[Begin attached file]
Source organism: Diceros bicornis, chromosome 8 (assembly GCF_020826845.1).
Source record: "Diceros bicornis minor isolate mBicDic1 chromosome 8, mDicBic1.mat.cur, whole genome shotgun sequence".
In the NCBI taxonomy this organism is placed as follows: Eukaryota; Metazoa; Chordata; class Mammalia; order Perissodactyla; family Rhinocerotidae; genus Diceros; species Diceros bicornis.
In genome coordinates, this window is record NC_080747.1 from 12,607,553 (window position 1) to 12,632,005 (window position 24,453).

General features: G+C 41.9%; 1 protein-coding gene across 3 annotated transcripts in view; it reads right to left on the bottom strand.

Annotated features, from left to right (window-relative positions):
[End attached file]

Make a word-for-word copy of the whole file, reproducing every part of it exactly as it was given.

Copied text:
Source organism: Diceros bicornis, chromosome 8 (assembly GCF_020826845.1).
Source record: "Diceros bicornis minor isolate mBicDic1 chromosome 8, mDicBic1.mat.cur, whole genome shotgun sequence".
In the NCBI taxonomy this organism is placed as follows: Eukaryota; Metazoa; Chordata; class Mammalia; order Perissodactyla; family Rhinocerotidae; genus Diceros; species Diceros bicornis.
In genome coordinates, this window is record NC_080747.1 from 12,607,553 (window position 1) to 12,632,005 (window position 24,453).

General features: G+C 41.9%; 1 protein-coding gene across 3 annotated transcripts in view; it reads right to left on the bottom strand.

Annotated features, from left to right (window-relative positions):